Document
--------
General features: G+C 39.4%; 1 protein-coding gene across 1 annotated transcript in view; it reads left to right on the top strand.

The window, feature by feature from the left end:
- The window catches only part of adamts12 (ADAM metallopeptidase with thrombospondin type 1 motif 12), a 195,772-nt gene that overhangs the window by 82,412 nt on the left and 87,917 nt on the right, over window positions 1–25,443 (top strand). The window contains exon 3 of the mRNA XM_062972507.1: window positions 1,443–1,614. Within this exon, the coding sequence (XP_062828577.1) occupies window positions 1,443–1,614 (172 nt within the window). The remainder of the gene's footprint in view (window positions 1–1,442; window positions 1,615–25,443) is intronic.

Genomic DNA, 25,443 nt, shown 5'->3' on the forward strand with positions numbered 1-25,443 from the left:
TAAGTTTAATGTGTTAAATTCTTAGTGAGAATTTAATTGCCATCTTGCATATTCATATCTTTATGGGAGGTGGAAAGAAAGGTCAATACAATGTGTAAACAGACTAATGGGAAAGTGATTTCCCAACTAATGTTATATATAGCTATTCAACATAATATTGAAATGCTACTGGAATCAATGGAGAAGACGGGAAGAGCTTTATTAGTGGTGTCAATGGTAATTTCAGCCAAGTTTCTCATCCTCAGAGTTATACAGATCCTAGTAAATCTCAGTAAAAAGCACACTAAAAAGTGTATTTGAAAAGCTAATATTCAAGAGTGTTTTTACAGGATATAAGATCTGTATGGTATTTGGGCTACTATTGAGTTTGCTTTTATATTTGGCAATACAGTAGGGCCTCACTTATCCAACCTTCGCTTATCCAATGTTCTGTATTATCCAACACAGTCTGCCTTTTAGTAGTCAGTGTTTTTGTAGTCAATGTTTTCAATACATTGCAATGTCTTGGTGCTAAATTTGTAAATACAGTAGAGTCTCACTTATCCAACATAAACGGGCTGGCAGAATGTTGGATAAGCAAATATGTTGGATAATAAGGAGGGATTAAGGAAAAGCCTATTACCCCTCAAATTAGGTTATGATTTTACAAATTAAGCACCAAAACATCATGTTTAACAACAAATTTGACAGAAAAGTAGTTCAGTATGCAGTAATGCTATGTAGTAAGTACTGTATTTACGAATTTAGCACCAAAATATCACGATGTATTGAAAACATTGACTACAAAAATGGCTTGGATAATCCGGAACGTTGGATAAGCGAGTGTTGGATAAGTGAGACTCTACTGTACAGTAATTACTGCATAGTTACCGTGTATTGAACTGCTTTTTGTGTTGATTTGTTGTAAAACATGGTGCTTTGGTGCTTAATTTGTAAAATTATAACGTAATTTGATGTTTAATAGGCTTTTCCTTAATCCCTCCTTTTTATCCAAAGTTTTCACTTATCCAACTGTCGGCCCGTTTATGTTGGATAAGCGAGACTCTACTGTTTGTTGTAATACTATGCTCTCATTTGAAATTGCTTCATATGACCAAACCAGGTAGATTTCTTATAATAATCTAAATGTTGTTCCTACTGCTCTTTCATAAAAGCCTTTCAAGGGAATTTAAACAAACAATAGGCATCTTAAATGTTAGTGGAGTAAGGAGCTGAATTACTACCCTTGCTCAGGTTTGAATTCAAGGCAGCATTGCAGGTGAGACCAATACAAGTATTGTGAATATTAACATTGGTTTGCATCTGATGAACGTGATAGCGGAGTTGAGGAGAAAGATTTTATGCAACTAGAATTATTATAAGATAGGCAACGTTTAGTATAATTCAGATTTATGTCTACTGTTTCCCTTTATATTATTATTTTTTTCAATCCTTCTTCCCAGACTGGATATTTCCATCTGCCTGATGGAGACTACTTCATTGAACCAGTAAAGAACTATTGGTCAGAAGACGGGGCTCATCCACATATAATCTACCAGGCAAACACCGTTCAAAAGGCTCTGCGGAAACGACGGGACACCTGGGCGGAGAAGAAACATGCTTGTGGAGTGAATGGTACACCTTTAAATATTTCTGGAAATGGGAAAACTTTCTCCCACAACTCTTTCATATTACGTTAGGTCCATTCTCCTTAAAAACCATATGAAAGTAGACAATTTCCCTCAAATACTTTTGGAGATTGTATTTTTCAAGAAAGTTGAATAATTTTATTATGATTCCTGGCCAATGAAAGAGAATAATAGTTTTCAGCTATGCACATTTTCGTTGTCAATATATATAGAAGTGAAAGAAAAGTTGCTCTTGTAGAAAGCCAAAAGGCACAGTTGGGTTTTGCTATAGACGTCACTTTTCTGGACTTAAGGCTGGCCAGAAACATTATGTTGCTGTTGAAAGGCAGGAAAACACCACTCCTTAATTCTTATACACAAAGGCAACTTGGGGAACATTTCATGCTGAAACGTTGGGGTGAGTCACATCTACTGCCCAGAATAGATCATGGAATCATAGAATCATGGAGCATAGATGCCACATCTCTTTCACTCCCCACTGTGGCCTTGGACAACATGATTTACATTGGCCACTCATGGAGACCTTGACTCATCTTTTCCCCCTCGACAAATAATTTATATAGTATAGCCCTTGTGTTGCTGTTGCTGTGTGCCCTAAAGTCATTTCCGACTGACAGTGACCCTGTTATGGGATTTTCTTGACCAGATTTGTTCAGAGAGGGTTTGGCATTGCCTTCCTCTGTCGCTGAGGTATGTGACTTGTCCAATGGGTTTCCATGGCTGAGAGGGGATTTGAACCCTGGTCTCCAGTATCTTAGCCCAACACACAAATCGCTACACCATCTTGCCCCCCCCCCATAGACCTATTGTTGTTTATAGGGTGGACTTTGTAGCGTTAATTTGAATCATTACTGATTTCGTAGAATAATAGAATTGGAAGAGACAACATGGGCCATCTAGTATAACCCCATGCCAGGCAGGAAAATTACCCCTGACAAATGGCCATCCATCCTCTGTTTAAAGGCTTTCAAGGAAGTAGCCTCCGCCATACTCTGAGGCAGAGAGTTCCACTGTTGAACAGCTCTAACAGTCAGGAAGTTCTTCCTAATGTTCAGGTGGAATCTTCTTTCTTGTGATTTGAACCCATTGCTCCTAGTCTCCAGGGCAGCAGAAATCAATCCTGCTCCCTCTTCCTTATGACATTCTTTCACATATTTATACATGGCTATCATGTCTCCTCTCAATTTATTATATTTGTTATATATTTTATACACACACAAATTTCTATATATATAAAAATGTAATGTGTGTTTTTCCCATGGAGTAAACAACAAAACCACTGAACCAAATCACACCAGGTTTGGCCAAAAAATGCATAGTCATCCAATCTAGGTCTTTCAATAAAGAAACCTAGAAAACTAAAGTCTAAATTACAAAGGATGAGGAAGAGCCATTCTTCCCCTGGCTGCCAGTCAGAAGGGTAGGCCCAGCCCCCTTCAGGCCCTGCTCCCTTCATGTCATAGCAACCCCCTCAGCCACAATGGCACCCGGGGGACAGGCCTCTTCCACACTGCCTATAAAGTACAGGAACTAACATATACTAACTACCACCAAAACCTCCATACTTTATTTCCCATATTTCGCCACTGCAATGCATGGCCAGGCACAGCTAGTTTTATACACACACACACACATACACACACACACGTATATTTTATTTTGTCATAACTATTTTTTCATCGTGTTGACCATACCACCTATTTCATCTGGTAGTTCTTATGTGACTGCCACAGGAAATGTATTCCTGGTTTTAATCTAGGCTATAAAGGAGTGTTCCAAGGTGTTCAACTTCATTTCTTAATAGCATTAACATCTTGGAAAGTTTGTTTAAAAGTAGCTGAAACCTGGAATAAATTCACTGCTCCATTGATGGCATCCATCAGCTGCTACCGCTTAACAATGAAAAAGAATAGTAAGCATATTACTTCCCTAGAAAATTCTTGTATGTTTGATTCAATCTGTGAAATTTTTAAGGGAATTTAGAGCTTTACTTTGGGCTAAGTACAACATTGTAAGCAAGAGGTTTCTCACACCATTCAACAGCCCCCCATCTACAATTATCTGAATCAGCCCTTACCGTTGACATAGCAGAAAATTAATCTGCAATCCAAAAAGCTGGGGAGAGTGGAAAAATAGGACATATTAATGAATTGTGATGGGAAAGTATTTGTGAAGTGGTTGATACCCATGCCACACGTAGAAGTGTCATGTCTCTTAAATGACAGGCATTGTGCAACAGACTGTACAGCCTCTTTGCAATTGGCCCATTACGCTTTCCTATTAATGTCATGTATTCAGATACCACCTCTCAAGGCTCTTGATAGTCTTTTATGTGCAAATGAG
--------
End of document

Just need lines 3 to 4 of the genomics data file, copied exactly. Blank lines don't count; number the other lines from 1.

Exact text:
- The window catches only part of adamts12 (ADAM metallopeptidase with thrombospondin type 1 motif 12), a 195,772-nt gene that overhangs the window by 82,412 nt on the left and 87,917 nt on the right, over window positions 1–25,443 (top strand). The window contains exon 3 of the mRNA XM_062972507.1: window positions 1,443–1,614. Within this exon, the coding sequence (XP_062828577.1) occupies window positions 1,443–1,614 (172 nt within the window). The remainder of the gene's footprint in view (window positions 1–1,442; window positions 1,615–25,443) is intronic.

Genomic DNA, 25,443 nt, shown 5'->3' on the forward strand with positions numbered 1-25,443 from the left: